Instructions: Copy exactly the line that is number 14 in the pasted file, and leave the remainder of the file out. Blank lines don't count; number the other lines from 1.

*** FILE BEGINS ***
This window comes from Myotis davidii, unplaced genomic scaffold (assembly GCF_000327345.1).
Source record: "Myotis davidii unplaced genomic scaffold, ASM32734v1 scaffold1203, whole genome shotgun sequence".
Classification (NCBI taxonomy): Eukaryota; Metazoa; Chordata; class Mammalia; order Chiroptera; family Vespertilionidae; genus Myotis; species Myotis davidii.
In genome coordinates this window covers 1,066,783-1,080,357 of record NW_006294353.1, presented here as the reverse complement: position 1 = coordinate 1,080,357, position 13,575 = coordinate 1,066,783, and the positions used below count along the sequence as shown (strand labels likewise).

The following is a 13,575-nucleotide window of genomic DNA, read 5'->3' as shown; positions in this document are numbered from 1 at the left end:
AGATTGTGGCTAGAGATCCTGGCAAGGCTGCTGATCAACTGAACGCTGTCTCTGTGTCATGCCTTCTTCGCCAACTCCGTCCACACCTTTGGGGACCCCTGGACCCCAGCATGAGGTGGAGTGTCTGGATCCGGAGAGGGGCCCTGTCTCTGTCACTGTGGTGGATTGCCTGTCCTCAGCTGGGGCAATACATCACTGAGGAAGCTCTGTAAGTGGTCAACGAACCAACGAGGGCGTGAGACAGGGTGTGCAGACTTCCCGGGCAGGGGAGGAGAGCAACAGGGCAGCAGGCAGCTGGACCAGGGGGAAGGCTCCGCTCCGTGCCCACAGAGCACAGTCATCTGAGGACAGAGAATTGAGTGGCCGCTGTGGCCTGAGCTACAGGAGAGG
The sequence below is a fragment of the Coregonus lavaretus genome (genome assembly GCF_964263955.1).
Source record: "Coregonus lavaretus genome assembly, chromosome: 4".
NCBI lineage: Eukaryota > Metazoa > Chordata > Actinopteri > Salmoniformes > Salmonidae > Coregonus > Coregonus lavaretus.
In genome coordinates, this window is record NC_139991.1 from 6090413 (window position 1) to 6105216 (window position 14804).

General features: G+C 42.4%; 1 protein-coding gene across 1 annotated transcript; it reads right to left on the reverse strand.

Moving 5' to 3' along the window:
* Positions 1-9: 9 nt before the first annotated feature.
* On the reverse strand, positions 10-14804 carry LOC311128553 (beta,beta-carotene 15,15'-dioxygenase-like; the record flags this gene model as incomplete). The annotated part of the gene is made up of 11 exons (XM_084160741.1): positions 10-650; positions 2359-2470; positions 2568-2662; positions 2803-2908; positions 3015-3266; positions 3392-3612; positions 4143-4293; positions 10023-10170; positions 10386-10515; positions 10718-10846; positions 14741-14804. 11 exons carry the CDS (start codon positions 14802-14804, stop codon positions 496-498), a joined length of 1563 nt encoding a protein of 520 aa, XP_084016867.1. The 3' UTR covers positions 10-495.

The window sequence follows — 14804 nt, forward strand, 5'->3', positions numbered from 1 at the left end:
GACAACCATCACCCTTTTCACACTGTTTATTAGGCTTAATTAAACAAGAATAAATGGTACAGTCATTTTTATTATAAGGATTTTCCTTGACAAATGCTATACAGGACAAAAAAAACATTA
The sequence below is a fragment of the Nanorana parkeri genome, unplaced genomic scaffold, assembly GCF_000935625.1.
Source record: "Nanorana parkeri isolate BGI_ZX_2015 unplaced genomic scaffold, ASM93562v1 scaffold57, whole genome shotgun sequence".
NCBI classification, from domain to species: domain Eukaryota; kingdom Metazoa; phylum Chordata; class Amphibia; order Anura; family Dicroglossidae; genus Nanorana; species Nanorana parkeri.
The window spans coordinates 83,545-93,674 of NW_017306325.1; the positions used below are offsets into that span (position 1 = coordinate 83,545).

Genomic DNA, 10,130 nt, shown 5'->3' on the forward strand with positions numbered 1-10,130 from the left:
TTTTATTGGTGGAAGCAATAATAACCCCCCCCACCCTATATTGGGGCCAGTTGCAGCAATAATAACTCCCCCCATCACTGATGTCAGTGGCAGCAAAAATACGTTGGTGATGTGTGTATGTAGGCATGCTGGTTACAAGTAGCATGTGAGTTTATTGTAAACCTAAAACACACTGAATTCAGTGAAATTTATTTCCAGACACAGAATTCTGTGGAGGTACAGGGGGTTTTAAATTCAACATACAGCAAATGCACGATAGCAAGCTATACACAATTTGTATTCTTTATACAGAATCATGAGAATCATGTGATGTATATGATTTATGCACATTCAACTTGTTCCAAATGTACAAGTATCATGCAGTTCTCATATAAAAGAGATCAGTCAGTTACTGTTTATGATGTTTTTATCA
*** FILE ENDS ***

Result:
* On the reverse strand, positions 10-14804 carry LOC311128553 (beta,beta-carotene 15,15'-dioxygenase-like; the record flags this gene model as incomplete). The annotated part of the gene is made up of 11 exons (XM_084160741.1): positions 10-650; positions 2359-2470; positions 2568-2662; positions 2803-2908; positions 3015-3266; positions 3392-3612; positions 4143-4293; positions 10023-10170; positions 10386-10515; positions 10718-10846; positions 14741-14804. 11 exons carry the CDS (start codon positions 14802-14804, stop codon positions 496-498), a joined length of 1563 nt encoding a protein of 520 aa, XP_084016867.1. The 3' UTR covers positions 10-495.